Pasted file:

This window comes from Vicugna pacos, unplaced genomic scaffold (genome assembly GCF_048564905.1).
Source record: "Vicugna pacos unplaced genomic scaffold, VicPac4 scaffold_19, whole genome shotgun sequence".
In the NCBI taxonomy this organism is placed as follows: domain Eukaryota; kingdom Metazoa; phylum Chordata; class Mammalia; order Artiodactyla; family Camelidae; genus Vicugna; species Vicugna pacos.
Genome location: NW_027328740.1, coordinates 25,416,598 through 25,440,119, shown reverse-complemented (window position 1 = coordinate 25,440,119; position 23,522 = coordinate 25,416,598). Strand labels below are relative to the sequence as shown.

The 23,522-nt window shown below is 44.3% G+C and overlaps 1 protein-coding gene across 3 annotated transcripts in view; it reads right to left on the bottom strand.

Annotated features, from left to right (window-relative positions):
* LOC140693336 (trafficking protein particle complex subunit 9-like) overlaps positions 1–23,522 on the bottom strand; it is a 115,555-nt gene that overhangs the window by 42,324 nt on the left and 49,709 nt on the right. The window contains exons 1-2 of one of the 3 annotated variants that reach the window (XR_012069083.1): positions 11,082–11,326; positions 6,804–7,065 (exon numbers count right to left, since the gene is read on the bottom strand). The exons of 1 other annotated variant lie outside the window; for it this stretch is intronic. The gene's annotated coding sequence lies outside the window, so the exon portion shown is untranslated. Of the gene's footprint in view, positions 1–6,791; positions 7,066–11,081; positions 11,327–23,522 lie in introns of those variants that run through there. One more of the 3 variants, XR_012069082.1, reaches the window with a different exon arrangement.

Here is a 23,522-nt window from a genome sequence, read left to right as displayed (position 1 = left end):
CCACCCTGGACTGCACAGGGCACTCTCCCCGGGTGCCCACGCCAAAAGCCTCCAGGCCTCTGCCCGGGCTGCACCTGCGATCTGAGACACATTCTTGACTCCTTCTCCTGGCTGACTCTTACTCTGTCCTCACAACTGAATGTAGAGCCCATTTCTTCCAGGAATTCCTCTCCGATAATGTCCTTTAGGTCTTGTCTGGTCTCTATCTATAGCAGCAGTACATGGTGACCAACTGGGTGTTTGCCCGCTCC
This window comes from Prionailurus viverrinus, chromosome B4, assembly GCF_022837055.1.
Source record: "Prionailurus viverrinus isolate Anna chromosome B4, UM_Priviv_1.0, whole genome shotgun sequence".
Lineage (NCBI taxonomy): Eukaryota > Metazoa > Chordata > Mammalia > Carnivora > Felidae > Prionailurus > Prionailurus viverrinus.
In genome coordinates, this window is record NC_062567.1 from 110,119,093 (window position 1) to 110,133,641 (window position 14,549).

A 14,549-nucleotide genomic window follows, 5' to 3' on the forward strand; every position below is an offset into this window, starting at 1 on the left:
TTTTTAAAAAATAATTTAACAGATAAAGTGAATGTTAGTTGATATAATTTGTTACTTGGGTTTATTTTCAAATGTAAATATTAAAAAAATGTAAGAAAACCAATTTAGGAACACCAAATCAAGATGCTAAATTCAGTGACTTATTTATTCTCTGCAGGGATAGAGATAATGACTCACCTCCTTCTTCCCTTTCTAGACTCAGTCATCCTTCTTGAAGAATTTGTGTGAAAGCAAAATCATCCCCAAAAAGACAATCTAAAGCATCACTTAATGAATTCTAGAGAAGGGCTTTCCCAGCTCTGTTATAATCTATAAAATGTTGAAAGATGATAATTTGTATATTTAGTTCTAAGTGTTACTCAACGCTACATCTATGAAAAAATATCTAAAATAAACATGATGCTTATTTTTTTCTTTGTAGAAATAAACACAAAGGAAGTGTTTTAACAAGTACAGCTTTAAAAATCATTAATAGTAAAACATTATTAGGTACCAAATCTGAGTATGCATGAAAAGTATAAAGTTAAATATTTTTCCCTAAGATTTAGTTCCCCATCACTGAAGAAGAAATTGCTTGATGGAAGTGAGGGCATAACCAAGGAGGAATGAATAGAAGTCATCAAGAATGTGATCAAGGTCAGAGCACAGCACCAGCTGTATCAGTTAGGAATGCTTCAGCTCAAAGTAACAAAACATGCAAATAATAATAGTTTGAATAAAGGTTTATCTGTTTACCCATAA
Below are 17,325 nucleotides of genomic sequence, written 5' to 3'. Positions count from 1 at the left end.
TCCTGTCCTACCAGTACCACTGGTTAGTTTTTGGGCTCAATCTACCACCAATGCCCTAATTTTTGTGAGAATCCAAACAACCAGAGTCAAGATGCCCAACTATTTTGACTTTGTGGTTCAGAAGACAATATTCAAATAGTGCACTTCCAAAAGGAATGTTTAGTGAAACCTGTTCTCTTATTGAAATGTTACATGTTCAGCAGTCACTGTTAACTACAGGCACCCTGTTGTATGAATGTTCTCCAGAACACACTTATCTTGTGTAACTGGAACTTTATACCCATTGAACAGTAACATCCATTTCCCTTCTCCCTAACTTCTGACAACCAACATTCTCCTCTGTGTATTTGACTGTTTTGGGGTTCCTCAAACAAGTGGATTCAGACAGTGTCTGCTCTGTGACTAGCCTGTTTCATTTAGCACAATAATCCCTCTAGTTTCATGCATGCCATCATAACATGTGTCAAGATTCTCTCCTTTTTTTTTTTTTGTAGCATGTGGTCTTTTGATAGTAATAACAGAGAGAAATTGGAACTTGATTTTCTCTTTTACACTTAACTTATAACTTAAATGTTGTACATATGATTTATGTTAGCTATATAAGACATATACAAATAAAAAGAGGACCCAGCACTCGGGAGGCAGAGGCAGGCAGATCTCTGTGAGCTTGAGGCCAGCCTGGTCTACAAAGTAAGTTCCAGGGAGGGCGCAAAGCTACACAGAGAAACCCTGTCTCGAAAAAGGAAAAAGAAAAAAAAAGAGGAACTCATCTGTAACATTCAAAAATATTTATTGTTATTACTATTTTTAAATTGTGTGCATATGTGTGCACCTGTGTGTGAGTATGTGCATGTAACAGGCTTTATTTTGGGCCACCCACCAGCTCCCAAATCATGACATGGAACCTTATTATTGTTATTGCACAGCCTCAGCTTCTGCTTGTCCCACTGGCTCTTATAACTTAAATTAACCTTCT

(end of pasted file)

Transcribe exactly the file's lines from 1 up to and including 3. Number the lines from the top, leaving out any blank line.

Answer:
This window comes from Vicugna pacos, unplaced genomic scaffold (genome assembly GCF_048564905.1).
Source record: "Vicugna pacos unplaced genomic scaffold, VicPac4 scaffold_19, whole genome shotgun sequence".
In the NCBI taxonomy this organism is placed as follows: domain Eukaryota; kingdom Metazoa; phylum Chordata; class Mammalia; order Artiodactyla; family Camelidae; genus Vicugna; species Vicugna pacos.